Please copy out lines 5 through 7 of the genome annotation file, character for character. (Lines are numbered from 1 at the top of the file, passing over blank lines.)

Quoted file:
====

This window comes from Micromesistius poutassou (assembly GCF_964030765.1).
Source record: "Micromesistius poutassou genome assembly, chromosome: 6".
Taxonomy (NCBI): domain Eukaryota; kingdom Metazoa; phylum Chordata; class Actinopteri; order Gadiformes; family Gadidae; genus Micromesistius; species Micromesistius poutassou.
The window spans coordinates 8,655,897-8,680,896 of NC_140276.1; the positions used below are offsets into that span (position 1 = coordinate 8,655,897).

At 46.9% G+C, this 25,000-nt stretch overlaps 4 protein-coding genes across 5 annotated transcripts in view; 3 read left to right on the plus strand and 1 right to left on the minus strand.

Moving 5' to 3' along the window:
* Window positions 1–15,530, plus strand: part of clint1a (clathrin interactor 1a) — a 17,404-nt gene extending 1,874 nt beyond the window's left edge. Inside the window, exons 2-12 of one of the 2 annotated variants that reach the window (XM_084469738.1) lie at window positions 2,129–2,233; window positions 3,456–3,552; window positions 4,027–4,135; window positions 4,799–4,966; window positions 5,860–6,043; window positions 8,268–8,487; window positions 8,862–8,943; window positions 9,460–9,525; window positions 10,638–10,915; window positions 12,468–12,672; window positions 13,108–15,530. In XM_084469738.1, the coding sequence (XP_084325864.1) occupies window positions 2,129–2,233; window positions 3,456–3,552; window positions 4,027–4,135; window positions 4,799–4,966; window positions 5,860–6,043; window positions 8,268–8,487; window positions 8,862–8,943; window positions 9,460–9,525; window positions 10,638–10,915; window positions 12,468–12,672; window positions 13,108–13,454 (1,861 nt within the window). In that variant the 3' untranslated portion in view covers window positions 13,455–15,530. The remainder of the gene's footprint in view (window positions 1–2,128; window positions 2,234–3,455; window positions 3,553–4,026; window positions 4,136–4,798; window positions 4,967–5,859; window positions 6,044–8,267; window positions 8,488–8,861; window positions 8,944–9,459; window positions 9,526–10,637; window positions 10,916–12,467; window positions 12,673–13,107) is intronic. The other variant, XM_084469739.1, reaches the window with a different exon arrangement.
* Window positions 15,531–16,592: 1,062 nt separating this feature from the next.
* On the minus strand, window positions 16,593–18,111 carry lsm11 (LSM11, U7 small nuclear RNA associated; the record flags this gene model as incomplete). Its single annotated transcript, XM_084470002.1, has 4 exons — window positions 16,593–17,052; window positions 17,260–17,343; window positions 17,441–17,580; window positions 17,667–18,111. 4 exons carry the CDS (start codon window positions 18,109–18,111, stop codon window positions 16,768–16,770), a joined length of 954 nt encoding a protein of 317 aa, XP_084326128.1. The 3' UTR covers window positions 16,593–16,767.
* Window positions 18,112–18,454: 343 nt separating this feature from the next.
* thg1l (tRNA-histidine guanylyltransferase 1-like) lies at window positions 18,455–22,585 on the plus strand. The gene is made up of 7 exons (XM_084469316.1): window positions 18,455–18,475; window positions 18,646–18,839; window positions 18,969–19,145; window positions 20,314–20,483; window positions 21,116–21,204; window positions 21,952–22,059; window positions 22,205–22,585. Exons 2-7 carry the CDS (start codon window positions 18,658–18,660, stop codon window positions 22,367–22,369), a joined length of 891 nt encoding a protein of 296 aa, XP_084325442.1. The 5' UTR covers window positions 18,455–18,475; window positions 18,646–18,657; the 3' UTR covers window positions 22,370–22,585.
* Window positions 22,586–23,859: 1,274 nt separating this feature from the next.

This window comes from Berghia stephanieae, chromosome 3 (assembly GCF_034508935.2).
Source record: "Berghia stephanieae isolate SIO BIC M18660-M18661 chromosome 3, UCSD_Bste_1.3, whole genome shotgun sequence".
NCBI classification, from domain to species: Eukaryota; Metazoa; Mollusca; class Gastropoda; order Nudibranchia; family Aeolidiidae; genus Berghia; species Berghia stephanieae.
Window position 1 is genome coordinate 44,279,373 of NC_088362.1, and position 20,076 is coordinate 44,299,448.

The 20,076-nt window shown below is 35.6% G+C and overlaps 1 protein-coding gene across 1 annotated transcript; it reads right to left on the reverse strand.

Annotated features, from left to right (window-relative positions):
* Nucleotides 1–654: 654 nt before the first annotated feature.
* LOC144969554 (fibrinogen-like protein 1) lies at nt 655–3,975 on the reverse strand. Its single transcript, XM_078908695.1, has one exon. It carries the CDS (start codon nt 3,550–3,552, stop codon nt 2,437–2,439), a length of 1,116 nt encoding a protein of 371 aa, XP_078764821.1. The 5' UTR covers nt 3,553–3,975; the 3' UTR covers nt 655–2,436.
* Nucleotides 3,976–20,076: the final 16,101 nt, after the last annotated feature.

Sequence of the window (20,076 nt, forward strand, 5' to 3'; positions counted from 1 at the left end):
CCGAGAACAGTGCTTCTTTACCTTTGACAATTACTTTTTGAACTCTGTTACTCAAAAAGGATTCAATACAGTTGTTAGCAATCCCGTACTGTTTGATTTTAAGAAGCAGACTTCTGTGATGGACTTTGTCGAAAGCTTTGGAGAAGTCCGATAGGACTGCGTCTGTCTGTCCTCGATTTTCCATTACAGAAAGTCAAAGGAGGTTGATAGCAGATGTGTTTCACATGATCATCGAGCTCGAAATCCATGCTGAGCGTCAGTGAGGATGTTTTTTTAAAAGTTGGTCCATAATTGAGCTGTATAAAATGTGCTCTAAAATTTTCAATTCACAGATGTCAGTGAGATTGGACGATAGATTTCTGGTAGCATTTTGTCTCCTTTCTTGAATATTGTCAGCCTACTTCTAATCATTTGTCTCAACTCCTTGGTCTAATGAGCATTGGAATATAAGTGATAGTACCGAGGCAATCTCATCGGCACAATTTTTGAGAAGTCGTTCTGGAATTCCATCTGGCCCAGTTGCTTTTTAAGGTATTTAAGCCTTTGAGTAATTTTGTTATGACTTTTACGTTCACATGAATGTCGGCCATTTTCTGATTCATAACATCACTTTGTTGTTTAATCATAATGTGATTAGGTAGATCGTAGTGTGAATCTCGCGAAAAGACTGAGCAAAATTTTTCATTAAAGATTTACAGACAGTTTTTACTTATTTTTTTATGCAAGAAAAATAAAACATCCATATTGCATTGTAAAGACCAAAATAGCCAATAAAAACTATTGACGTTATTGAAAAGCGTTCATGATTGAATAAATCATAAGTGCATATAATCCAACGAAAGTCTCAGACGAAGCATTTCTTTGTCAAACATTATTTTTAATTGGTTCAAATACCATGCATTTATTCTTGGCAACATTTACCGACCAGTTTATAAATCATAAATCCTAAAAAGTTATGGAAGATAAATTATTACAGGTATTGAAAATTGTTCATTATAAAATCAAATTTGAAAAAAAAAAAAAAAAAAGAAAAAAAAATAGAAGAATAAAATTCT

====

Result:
At 46.9% G+C, this 25,000-nt stretch overlaps 4 protein-coding genes across 5 annotated transcripts in view; 3 read left to right on the plus strand and 1 right to left on the minus strand.

Moving 5' to 3' along the window:
* Window positions 1–15,530, plus strand: part of clint1a (clathrin interactor 1a) — a 17,404-nt gene extending 1,874 nt beyond the window's left edge. Inside the window, exons 2-12 of one of the 2 annotated variants that reach the window (XM_084469738.1) lie at window positions 2,129–2,233; window positions 3,456–3,552; window positions 4,027–4,135; window positions 4,799–4,966; window positions 5,860–6,043; window positions 8,268–8,487; window positions 8,862–8,943; window positions 9,460–9,525; window positions 10,638–10,915; window positions 12,468–12,672; window positions 13,108–15,530. In XM_084469738.1, the coding sequence (XP_084325864.1) occupies window positions 2,129–2,233; window positions 3,456–3,552; window positions 4,027–4,135; window positions 4,799–4,966; window positions 5,860–6,043; window positions 8,268–8,487; window positions 8,862–8,943; window positions 9,460–9,525; window positions 10,638–10,915; window positions 12,468–12,672; window positions 13,108–13,454 (1,861 nt within the window). In that variant the 3' untranslated portion in view covers window positions 13,455–15,530. The remainder of the gene's footprint in view (window positions 1–2,128; window positions 2,234–3,455; window positions 3,553–4,026; window positions 4,136–4,798; window positions 4,967–5,859; window positions 6,044–8,267; window positions 8,488–8,861; window positions 8,944–9,459; window positions 9,526–10,637; window positions 10,916–12,467; window positions 12,673–13,107) is intronic. The other variant, XM_084469739.1, reaches the window with a different exon arrangement.